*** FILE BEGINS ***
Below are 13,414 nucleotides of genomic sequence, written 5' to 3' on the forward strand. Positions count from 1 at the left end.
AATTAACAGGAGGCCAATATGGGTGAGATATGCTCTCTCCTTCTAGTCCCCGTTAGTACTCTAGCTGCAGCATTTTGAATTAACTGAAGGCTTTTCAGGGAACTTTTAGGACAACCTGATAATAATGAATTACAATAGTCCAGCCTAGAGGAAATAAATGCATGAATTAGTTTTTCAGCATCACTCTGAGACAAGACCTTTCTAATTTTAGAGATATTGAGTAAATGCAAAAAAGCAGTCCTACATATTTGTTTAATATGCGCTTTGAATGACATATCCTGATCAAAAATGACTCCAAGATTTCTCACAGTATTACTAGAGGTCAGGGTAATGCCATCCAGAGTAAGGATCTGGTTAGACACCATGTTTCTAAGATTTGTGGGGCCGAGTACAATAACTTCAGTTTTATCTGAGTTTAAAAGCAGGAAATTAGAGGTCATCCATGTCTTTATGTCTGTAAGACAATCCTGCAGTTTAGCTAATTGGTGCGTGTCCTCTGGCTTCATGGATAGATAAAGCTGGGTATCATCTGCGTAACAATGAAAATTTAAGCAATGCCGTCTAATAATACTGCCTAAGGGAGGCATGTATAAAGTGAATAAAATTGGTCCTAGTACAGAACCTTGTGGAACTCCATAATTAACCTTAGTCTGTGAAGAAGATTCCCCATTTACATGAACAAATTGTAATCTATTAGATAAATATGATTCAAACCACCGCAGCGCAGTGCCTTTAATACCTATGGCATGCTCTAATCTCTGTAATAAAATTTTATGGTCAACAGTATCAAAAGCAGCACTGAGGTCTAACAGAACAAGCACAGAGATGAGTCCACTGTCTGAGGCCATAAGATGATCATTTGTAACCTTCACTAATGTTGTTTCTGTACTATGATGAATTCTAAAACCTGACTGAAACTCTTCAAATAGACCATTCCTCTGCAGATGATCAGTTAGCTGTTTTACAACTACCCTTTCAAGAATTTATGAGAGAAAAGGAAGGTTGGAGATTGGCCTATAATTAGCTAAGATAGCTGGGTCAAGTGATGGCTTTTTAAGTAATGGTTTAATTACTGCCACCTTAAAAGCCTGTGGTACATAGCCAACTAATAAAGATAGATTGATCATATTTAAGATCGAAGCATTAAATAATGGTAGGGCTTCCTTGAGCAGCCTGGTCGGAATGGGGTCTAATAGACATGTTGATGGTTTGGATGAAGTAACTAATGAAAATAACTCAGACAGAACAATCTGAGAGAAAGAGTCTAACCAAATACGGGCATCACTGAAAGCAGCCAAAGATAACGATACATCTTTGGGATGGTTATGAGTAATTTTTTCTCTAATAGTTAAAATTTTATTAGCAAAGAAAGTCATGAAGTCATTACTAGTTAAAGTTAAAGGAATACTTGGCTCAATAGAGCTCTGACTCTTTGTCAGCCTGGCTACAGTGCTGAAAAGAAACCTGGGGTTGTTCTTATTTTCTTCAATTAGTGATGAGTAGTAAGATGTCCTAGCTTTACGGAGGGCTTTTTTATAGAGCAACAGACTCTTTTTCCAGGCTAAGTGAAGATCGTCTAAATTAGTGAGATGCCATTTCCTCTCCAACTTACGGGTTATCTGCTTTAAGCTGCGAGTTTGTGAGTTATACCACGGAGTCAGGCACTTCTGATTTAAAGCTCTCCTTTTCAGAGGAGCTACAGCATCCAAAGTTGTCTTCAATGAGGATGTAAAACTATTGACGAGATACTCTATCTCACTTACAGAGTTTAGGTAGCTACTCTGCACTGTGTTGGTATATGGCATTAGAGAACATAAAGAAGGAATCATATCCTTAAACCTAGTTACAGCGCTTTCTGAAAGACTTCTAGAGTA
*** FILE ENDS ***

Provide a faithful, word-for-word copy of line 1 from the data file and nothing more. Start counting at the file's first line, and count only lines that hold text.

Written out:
Below are 13,414 nucleotides of genomic sequence, written 5' to 3' on the forward strand. Positions count from 1 at the left end.